ORIGINAL RESEARCH article
Sec. Environmental health and Exposome
Volume 7 - 2019 | https://doi.org/10.3389/fpubh.2019.00376
Combined Effect of Walking and Forest Environment on Salivary Cortisol Concentration
- 1Department of Nursing, Ishikawa Prefectural Nursing University, Kahoku, Japan
- 2Center for Environment, Health and Field Sciences, Chiba University, Chiba, Japan
- 3Department of Forest Resources, Kongju National University, Yesan-gun, South Korea
- 4Forestry and Forest Products Research Institute, Tsukuba, Japan
- 5Department of Environment and Forest Resources, Chungnam National University, Daejeon, South Korea
We investigated the effects of walking in a forest environment on salivary cortisol concentrations. Seventy-four young male participants walked for 15 min in forested and urban environments, and saliva was collected before and after walking. Our previous study reported salivary cortisol concentrations after walking only. This study was aimed at clarifying the combined effects of walking and environment by comparing post-walking data with pre-walking data. Walking in a forest environment decreased mean cortisol concentration from 9.70 to 8.37 nmol/L, whereas walking in an urban environment barely changed mean cortisol concentration, from 10.28 to 10.01 nmol/L. Two-way repeated analysis of variance revealed a significant interaction effect between the environment and walking (p < 0.001) in addition to the main effects of each (p < 0.001 and p = 0.001, for walking and environment, respectively). For further analysis, the proportion of participants who exhibited decreased cortisol after forest-walking was compared with the previously reported proportion of participants who exhibited decreased cortisol after viewing forest landscapes. Although the proportion of positive responders was slightly higher after walking (69%) than it was after viewing (60%), this difference was not statistically significant (p = 0.093). The present study revealed a significant combined effect of walking and the environment on cortisol concentrations.
Recent years have seen growing interest in the therapeutic effects of forest environments on human health. “Shinrin-yoku,” a Japanese term that means “forest-bathing,” is now used internationally to refer to forest exposure for therapeutic or preventive health purposes (1–4). As Bowler et al. (5) reported, 13 studies on the effects of walking in natural environments were published between 1991 and 2008, most of which reported that nature therapy decreased negative emotions, such as anger, fatigue, and sadness, and enhanced positive emotions, such as energy. The psychological benefits of forest-walking have been supported by many subsequent studies (6, 7). However, the benefits of forest-walking are not only psychological. Other studies have shown that it has desirable effects on physiological functions as well, including decreased blood pressure (8–11), increased high-frequency component (HF) of heart rate variability (HRV) (12–15), decreased cerebral activity (16), and enhanced immune functions (17, 18).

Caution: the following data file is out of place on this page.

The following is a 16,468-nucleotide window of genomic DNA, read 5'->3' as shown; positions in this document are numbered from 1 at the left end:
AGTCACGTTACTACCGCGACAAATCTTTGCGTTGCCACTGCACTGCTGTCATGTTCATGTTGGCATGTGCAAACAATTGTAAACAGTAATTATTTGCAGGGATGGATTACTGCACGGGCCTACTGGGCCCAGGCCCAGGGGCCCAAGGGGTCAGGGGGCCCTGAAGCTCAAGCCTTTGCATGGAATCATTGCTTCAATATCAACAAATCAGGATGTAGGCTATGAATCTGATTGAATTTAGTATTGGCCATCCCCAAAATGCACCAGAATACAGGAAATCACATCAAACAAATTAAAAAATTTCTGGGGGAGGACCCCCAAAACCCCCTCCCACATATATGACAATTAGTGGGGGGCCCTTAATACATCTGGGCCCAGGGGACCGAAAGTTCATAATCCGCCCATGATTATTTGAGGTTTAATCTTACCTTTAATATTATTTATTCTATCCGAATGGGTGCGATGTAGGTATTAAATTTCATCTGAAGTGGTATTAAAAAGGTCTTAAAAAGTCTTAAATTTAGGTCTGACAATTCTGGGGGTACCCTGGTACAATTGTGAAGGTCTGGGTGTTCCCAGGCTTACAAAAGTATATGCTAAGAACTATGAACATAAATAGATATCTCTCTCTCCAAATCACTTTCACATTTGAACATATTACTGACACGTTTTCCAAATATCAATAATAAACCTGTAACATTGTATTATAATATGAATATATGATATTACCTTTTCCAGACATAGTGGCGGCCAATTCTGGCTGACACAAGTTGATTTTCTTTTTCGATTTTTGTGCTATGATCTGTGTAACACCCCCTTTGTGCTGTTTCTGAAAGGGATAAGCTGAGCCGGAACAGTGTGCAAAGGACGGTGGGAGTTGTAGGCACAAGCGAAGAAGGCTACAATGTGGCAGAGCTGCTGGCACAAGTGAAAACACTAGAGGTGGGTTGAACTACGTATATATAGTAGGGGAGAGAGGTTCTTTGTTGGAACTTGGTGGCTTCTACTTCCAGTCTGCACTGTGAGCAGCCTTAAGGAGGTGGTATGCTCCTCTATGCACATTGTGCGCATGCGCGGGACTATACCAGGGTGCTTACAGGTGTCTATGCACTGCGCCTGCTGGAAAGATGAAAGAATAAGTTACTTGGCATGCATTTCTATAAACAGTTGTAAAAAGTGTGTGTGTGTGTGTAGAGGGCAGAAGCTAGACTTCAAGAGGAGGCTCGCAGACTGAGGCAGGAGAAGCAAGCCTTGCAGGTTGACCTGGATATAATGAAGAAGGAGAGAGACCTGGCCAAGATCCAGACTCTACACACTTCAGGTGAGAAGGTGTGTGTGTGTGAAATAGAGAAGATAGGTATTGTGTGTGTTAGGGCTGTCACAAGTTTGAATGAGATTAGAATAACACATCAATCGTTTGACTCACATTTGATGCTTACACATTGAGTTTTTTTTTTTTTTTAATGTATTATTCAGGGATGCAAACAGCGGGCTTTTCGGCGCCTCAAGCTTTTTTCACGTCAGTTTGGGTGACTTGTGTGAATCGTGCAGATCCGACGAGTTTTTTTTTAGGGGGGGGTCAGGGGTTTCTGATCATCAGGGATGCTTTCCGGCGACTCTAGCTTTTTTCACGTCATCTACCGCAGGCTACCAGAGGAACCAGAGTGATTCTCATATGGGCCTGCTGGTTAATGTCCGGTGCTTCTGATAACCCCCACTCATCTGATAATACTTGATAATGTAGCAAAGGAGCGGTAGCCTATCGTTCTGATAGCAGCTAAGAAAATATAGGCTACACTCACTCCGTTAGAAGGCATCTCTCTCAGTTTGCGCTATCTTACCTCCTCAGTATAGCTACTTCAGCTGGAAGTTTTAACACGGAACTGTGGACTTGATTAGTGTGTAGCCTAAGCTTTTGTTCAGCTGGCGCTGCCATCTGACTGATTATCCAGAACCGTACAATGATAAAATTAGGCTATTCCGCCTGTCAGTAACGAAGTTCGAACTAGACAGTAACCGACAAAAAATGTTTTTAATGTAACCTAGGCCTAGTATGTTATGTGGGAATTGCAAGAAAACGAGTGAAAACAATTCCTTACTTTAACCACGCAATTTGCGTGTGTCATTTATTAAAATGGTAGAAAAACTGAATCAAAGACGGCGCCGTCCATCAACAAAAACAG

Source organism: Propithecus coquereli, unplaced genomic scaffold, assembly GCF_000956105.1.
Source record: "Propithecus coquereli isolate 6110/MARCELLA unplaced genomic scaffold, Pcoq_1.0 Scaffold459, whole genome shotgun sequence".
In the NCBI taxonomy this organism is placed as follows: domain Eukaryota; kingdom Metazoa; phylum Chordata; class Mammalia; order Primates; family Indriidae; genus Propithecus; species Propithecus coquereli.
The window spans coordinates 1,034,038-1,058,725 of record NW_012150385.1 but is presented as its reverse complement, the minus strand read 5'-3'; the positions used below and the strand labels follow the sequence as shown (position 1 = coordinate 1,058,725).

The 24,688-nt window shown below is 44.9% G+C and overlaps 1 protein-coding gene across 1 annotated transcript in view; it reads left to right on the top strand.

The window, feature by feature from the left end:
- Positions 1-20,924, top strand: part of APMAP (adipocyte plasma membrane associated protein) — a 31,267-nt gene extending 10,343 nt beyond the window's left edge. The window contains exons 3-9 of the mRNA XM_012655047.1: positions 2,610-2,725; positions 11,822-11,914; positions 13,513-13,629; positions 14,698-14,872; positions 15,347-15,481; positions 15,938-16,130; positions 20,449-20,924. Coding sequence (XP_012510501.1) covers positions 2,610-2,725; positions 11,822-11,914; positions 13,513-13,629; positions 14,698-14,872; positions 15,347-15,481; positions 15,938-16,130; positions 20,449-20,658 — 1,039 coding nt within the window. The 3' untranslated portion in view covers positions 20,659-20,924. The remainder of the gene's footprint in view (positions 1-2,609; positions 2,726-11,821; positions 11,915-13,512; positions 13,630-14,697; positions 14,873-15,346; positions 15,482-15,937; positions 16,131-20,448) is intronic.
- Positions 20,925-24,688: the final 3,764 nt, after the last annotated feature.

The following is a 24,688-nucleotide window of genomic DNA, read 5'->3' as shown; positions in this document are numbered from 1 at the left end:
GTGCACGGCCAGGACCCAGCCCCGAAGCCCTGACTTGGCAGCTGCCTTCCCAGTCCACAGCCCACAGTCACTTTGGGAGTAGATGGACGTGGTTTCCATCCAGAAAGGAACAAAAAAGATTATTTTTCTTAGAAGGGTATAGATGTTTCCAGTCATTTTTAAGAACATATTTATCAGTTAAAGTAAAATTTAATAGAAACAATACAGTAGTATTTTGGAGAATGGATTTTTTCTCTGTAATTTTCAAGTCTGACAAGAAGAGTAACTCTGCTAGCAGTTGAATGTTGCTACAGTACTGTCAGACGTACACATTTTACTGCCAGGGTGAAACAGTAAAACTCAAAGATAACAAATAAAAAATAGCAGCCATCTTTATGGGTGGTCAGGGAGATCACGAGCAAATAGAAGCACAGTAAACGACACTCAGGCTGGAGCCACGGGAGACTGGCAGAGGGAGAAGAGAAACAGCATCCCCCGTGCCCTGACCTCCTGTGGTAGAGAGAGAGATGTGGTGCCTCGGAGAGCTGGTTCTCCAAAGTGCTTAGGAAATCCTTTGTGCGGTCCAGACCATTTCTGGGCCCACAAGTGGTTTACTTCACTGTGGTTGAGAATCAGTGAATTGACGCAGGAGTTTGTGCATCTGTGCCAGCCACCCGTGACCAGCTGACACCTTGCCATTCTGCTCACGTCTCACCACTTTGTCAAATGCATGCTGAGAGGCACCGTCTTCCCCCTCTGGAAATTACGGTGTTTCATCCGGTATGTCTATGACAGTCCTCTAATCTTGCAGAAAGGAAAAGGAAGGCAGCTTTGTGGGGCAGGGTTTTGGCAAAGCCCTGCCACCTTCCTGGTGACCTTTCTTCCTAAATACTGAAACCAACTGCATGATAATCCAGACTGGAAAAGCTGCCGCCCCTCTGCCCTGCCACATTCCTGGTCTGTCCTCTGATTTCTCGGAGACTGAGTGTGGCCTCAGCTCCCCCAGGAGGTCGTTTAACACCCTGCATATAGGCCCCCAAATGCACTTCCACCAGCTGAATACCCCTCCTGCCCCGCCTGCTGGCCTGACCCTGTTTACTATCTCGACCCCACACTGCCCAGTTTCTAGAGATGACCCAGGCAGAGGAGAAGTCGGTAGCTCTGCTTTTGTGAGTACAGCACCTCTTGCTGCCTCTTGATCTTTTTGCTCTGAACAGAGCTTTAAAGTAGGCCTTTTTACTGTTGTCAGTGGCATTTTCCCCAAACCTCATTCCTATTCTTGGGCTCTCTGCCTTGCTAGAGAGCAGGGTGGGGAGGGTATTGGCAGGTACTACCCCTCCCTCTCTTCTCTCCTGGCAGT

Cortisol level is another metric that has been used in studies on the therapeutic effects of forest exposure (16, 19–24). Cortisol is a steroid hormone produced by the zona fasciculata of the adrenal cortex to regulate carbohydrate, fat, and protein metabolism. Cortisol level is considered to be an indicator of the activity of the hypothalamic-pituitary-adrenal (HPA) axis, which is responsible for corticotropin-releasing hormone (CRH) and adrenocorticotropin (ACTH) secretion. The HPA system is among the major stress response systems in humans. ACTH-mediated cortisol secretion increases blood pressure and glucose levels while suppressing the immune system; this set of physiological reactions is called the “fight-or-flight” response. Cortisol level has accordingly been used as a biological indicator of stress.
The authors have previously reported that walking in a forested environment significantly reduced salivary cortisol concentrations in 74 young male participants (25). In that study, post-walking data were compared between subjects who had walked in forest environments and subjects who had walked in urban environments, but pre-walking data was not included in the analysis. Given that salivary cortisol is affected not only by environmental stress but also by physical exercise such as walking, however, it is desirable to separate the effect of walking and that of environment in studies of nature therapy. Several previous studies have reported that walking in a forested environment reduces serum (9, 19) or salivary (20, 21, 23) cortisol concentrations; however, no study has yet clearly demonstrated the interaction between the effects of walking and environment.